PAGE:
From 2012 MacBook Air 11"Update (4/29 12:08pm): Looks like the $599 model is now sold out, but keep a close eye on 9to5Toys we’ll let you know when they are back!

The release of updated MacBook Air models this morning has prompted Apple to drop the price of previous generation refurbished models down to unprecedented levels. The mid 2012 models now start at just $599 and include a 1-year warranty. These models feature dual-core Intel Core i5 processors and LED-backlit widescreen displays. There are currently three different models listed with storage capacities up to 256GB, but that can change at any moment since Apple refurbished inventory is generally extremely limited.

To put this pricing in perspective, you can now get a MacBook Air for only $100 more than an entry-level iPad Air. Put another way, that’s $100 less than a Wi-Fi iPad Air with the same storage capacity.

The 1-year limited warranty is the same that’s included on new condition products. All refurbished Macs are also eligible for AppleCare just like brand new Macs giving it the same three year support as a new model. Read more about the Apple refurbishment process here. You can order your refurbished Mac for home delivery or in-store pickup at your nearest Apple Store retail location.

Don’t be scared off by the low storage size of the $599 model, because it’s not too hard or expensive to upgrade your MacBook Air anymore.


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17 Responses to “Gamechanger: You can now buy a MacBook Air from Apple online for $599”

  1. PMZanetti says:

    These will go fast. What a deal for someone who just needs a simple laptop.


  2. Game over. This is the aggressive pricing that kills Microsoft Windows and the Wintel OEMs stone dead. The MacBook Air is now insanely affordable and priced below most cheap plastic Windows laptops with a terrible operating system. Who in their right mind would choose a Windows laptop now? Mac lives.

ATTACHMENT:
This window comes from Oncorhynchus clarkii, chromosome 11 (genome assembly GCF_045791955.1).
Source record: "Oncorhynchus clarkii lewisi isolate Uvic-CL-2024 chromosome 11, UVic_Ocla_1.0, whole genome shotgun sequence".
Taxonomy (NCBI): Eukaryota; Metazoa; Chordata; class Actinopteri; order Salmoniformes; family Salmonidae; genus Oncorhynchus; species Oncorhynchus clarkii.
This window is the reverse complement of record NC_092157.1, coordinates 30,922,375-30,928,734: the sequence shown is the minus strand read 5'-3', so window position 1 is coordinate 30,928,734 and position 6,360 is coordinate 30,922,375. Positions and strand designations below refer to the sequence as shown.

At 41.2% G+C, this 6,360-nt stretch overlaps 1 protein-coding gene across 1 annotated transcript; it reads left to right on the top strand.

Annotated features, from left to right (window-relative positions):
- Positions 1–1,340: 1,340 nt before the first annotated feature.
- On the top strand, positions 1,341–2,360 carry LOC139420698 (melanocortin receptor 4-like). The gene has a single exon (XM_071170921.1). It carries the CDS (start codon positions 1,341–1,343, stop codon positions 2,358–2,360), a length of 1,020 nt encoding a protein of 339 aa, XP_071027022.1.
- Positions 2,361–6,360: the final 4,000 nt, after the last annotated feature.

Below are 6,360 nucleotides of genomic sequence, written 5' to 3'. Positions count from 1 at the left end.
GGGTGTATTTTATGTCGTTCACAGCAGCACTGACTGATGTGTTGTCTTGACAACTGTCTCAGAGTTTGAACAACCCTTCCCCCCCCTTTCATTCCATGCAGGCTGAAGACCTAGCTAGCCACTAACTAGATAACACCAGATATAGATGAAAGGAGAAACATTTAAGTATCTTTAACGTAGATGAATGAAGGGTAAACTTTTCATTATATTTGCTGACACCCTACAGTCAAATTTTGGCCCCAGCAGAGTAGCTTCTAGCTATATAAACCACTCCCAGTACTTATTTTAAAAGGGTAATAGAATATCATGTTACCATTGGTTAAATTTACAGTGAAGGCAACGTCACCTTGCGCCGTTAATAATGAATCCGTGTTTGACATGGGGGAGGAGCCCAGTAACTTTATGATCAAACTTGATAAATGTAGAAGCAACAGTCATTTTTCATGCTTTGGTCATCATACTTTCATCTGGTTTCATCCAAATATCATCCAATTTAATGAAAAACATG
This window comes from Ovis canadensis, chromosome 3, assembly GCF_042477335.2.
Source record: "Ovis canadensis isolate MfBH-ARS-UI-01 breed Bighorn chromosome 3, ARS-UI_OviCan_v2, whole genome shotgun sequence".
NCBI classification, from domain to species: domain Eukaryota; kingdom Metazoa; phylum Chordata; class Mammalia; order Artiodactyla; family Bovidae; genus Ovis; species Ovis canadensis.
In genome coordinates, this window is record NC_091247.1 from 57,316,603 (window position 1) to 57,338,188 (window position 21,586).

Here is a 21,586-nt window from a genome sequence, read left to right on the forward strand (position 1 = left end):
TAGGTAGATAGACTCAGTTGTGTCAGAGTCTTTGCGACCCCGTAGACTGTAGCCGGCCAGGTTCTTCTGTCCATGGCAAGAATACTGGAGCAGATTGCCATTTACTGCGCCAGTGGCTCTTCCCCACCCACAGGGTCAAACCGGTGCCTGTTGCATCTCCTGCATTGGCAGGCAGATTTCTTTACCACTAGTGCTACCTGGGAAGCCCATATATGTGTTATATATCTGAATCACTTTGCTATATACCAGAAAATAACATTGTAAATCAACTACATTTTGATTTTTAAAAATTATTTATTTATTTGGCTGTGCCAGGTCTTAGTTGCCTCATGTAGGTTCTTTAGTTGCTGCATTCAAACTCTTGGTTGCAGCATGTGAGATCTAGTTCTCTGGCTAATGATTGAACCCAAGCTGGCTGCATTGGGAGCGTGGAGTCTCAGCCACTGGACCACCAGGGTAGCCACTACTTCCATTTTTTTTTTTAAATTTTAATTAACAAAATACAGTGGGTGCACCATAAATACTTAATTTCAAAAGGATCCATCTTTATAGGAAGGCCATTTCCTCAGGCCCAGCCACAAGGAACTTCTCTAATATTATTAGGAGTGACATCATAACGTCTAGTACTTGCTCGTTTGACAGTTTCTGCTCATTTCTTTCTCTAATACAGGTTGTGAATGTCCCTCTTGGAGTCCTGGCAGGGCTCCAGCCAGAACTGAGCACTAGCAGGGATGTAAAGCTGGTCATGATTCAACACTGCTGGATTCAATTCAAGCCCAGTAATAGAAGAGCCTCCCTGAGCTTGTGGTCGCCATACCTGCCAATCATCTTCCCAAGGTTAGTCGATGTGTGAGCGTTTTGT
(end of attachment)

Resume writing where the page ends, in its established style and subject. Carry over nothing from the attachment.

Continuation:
• rettun1 says:

      Not quite cheaper than windows laptops, but this is definitely the cheapest a MacBook has been in a long time


    • brianc400 says:

      Apple made a very limited quantity of refurbished previous-generation models available for cheap. How is this possibly a game changer? They are even already sold out.


      • nonyabiness says:

        Apple doesn’t “make” refurbished models. They refurbish defective/returned models. Therefore, the amount of refurbished models available for purchase reflects the amount of defective/returned models. Sorry there aren’t enough previously defective/unwanted models for you. A MS Surface Pro might have more refurb models for you if you’re interested.


  3. Here we go again. Gamechanger. One of the most abused words in tech.


  4. inknzvl says:

    11.6 is perfect for me. Sorry windows I gave you 3 chances. One Acer v5-122 11.6″ the trackpad is inconsistent (returned) Lenovo s210 -fortunately- it died the second day, it wouldn’t turn back on (returned dead, with pictures I did import) Now I’m using an Asus x200 somehow -it might be my fault- but the track pad stops working, when I go to settings everything is off. I wasn’t thinking of returning this one, until I read the news this morning. MacBook Air $719 the last June model. Ordered me one. I use keynote, iMovie, iPhoto, iTunes, browser and I little bit of everything else, is perfect for me.


  5. FAME says:

    $499 and I’m sold on a 2012 model. $599 and I’m sold on a 2013 model. $699 and 2014 is in the bag.

    Without contract, iPhone should start from $499 (32GB), iPod $199 (32GB), iPad $399(32GB). Mac Mini $299, iMac $799, Macbook Pros $699 and $799, Mac Pro $999. Apple TV is fine at $99.

    Till then I’ll wait patiently. I only buy Apple products, but even I understand their prices are exploitation. Some other manufactures shouldn’t even have a right to charge half what Apple charges.


    • Chris Licata says:

      Keep on waiting, you will never be buying one then.


    • nonyabiness says:

      The size of a device doesn’t equate to cheaper value or production. The smaller an item gets, the greater the difficulty to produce a great user experience. That’s why phones and tablets can be more expensive than their laptop counterparts.


      • FAME says:

        I know that, this is just Apple’s typical pricing strategy reduced by $200-300 for each product in question.


  6. Do you have iQuickMark performance comparison? it’s more handy and tests different aspects rather then just CPU.